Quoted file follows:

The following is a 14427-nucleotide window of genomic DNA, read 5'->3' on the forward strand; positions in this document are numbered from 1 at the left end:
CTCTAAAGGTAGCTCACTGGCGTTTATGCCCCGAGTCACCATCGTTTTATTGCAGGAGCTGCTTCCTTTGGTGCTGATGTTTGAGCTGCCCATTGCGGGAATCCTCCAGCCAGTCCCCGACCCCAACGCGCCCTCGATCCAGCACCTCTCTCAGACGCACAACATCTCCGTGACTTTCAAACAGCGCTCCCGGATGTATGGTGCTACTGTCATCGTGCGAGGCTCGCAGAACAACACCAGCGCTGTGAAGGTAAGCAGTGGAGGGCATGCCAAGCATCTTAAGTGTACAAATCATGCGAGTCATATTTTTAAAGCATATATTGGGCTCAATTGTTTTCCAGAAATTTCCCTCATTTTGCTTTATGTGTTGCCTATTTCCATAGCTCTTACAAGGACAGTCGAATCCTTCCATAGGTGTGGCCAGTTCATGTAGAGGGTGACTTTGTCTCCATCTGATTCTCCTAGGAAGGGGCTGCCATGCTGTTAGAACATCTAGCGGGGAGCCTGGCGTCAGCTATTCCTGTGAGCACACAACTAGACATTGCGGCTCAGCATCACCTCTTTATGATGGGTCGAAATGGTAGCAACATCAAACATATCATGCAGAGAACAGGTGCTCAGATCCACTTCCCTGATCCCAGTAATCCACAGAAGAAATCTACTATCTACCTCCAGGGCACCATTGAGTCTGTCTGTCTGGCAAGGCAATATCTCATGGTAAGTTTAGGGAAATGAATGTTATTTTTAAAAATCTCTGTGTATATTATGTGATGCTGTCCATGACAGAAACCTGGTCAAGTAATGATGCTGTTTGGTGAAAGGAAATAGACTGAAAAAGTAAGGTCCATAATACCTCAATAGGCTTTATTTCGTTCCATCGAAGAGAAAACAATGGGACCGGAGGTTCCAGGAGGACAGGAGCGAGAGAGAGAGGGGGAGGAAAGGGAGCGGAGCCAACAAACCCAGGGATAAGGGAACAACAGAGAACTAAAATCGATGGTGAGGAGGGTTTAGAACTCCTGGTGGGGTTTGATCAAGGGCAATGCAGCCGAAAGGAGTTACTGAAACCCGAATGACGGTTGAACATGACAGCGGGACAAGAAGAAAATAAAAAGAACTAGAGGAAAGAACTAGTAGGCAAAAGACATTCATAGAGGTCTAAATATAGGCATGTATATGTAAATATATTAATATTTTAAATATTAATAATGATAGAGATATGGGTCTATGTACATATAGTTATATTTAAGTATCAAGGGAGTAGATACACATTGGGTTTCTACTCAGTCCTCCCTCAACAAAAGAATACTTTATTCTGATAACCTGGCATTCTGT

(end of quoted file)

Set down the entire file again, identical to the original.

The following is a 14427-nucleotide window of genomic DNA, read 5'->3' on the forward strand; positions in this document are numbered from 1 at the left end:
CTCTAAAGGTAGCTCACTGGCGTTTATGCCCCGAGTCACCATCGTTTTATTGCAGGAGCTGCTTCCTTTGGTGCTGATGTTTGAGCTGCCCATTGCGGGAATCCTCCAGCCAGTCCCCGACCCCAACGCGCCCTCGATCCAGCACCTCTCTCAGACGCACAACATCTCCGTGACTTTCAAACAGCGCTCCCGGATGTATGGTGCTACTGTCATCGTGCGAGGCTCGCAGAACAACACCAGCGCTGTGAAGGTAAGCAGTGGAGGGCATGCCAAGCATCTTAAGTGTACAAATCATGCGAGTCATATTTTTAAAGCATATATTGGGCTCAATTGTTTTCCAGAAATTTCCCTCATTTTGCTTTATGTGTTGCCTATTTCCATAGCTCTTACAAGGACAGTCGAATCCTTCCATAGGTGTGGCCAGTTCATGTAGAGGGTGACTTTGTCTCCATCTGATTCTCCTAGGAAGGGGCTGCCATGCTGTTAGAACATCTAGCGGGGAGCCTGGCGTCAGCTATTCCTGTGAGCACACAACTAGACATTGCGGCTCAGCATCACCTCTTTATGATGGGTCGAAATGGTAGCAACATCAAACATATCATGCAGAGAACAGGTGCTCAGATCCACTTCCCTGATCCCAGTAATCCACAGAAGAAATCTACTATCTACCTCCAGGGCACCATTGAGTCTGTCTGTCTGGCAAGGCAATATCTCATGGTAAGTTTAGGGAAATGAATGTTATTTTTAAAAATCTCTGTGTATATTATGTGATGCTGTCCATGACAGAAACCTGGTCAAGTAATGATGCTGTTTGGTGAAAGGAAATAGACTGAAAAAGTAAGGTCCATAATACCTCAATAGGCTTTATTTCGTTCCATCGAAGAGAAAACAATGGGACCGGAGGTTCCAGGAGGACAGGAGCGAGAGAGAGAGGGGGAGGAAAGGGAGCGGAGCCAACAAACCCAGGGATAAGGGAACAACAGAGAACTAAAATCGATGGTGAGGAGGGTTTAGAACTCCTGGTGGGGTTTGATCAAGGGCAATGCAGCCGAAAGGAGTTACTGAAACCCGAATGACGGTTGAACATGACAGCGGGACAAGAAGAAAATAAAAAGAACTAGAGGAAAGAACTAGTAGGCAAAAGACATTCATAGAGGTCTAAATATAGGCATGTATATGTAAATATATTAATATTTTAAATATTAATAATGATAGAGATATGGGTCTATGTACATATAGTTATATTTAAGTATCAAGGGAGTAGATACACATTGGGTTTCTACTCAGTCCTCCCTCAACAAAAGAATACTTTATTCTGATAACCTGGCATTCTGT